This week’s New Yorker has a quite good article by Benjamin Wallace-Wells entitled “Surfing the Universe” about Garrett Lisi and the controversy generated last year by his paper An Exceptionally Simple Theory of Everything (which I wrote about here). Unfortunately the article is not available on-line as far as I know.
One of the main themes of the piece is how Garrett ended up getting enmeshed in the controversy over string theory. I’m quoted as agreeing with the writer’s impression that one thing that got Garrett “enlisted in the string wars” was having my name appear first in his acknowledgements:
“It was probably not the most politic thing to do,” Woit said.
The description of the state of the string theory controversy is pretty accurate. Wallace-Wells got the following from Steven Weinberg
String theory still has great attractions, and there aren’t any alternatives… Well, there are alternatives and they’re worse.
and describes the situation as follows:
In physics, as in politics, the competition is crueller in lean times. “In terms of development of new theories, it has been maybe the slowest period in two centuries,” the science historian Spencer Weart said. By 2006, the fight over string theory had begun to leak out of the scientific community. Smolin and Woit published widely reviewed books criticizing string theory, and USA Today published an account of the assault headlined “HANGING ON BY A THREAD?”
The article explains the role of the arXiv and the blogs:
In recent years, as science reporters and interested amateurs have turned to the arXiv – and as some physics personalities have started blogs – the audience for physics has both expanded and fragmented. “I know for a fact that many of the leading figures in the field read the blogs, but so do high-school science students,” Woit, the Columbia mathematician and string-theory critic, said. “The scary thing is that frequently you can’t tell which is which.” The leading blogs have readerships that, while including some loud dissenters, tend to align with the perspectives of their authors – Distler, of the University of Texas, has a blog that attracts many string theorists and enthusiasts, while Woit’s blog draws more skeptics. It works somewhat in the way the blogosphere operates in politics. Andreas Albrecht, a physics professor at the University of California at Davis, said that the blogs had opened physics to a new sort of populism, one that the academic establishment had to figure out how to manage. “It just pushes thoses buttons,” Albrecht said. “There’s some really good stuff, but a lot of really sloppy stuff.” What you have, in other words, is the erosion of the referee and the rise of a scientific underclass.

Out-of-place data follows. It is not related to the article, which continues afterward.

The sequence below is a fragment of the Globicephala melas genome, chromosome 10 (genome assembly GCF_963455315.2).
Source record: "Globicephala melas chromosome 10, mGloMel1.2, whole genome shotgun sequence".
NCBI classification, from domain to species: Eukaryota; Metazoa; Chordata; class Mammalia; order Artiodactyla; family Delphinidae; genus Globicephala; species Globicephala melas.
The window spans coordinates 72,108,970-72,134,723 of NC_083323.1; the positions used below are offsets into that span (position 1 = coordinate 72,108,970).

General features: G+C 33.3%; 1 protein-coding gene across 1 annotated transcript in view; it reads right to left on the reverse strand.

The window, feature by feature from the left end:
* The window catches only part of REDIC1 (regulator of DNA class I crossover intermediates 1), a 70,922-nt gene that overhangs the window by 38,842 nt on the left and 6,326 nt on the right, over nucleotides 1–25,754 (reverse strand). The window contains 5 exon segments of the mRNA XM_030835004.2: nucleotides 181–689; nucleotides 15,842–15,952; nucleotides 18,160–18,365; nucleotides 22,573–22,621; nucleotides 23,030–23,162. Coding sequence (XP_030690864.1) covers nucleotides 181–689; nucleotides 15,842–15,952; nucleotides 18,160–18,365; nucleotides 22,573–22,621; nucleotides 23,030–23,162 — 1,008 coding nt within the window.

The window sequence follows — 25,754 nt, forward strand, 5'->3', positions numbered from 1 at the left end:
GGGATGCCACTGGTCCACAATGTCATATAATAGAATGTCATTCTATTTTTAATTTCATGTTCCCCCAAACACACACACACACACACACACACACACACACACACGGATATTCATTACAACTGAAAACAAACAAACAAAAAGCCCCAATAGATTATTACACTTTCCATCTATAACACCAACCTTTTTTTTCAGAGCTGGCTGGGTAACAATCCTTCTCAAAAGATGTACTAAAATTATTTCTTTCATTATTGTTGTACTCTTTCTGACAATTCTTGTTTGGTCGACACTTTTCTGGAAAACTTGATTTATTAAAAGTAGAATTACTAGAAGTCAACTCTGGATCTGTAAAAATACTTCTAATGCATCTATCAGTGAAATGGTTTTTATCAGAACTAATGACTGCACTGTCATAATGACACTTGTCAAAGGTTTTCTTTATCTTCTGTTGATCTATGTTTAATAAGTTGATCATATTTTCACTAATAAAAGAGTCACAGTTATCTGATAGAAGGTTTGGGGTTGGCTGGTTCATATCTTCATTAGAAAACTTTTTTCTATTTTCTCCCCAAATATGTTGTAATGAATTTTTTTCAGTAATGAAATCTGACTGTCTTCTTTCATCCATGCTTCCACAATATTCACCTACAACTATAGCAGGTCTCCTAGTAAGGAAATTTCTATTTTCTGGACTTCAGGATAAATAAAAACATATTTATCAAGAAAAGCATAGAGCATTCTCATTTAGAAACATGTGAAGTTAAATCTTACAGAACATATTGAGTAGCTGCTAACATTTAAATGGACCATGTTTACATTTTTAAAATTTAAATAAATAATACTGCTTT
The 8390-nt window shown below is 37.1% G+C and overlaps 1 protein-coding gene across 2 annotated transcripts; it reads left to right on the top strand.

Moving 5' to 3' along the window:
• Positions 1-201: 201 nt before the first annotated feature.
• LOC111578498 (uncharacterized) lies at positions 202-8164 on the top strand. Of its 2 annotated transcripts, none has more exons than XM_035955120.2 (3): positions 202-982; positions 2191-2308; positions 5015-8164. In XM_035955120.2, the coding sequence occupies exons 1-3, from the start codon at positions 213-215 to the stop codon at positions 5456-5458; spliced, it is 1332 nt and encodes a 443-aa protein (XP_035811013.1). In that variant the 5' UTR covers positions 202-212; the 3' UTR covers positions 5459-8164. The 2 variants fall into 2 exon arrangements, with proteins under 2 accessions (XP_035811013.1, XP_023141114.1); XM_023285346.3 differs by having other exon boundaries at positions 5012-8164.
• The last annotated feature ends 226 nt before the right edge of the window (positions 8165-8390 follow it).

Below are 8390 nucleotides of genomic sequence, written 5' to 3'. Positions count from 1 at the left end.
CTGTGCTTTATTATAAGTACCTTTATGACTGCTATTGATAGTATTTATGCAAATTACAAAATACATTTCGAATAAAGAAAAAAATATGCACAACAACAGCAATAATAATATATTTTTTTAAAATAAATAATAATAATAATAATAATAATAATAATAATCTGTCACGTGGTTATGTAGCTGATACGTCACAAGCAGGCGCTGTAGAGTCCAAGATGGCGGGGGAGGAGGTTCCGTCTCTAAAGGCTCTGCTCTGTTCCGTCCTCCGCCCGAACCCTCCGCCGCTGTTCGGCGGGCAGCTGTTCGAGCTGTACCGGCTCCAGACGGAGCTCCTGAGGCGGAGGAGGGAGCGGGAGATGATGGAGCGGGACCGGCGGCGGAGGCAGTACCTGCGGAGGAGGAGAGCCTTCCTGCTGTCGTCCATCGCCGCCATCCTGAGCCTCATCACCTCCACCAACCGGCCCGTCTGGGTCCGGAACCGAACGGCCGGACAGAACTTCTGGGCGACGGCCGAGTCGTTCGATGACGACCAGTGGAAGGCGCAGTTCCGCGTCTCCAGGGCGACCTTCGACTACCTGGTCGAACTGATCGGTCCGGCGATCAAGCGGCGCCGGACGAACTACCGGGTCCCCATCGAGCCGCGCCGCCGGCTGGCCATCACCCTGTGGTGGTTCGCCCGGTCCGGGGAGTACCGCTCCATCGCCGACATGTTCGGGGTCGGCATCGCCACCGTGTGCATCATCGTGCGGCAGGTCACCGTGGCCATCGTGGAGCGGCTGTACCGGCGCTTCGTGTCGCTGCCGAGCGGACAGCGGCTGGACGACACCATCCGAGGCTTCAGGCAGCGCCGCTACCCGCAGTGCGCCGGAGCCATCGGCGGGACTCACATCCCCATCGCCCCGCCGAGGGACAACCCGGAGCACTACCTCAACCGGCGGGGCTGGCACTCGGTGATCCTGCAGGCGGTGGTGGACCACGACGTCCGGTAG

The above quotes are from passages about the string theory controversy and ones where I had some involvement, but that’s only one aspect of the piece. There’s quite a lot more about Garrett, his story, and the physics/math context he is working in, together with a reasonable take on its significance, with everyone acknowledging that the ideas he is pursuing have problems and are still not such that success can be claimed. At the end of the article, Garrett explains that he’s still at work, now trying to see if an alternate form of E8 will work better.
Update: Lubos has the usual sort of rant about this. He doesn’t seem to have access to the article itself, so is basing his rant on my extracts. As a result, it includes an extensive personal attack on Spencer Weart….
Update: I hear that Bert Kostant has posted on his office door at MIT a copy of his e-mail exchange about E8 with the author of the New Yorker piece. So I guess that it’s all right to point to these files. Also, there’s an on-going Distler/Lisi exchange going on here. I haven’t followed the technicalities of this particular discussion, but the trademark Distlerian argumentation tactics are in operation, ensuring vastly more heat than light.
Update: It turns out that not everyone involved in that e-mail exchange had given their permission to make it public, so the files linked to above have been removed. Kostant has made his comments public, posted here.
Update: The New Yorker article is now available on-line.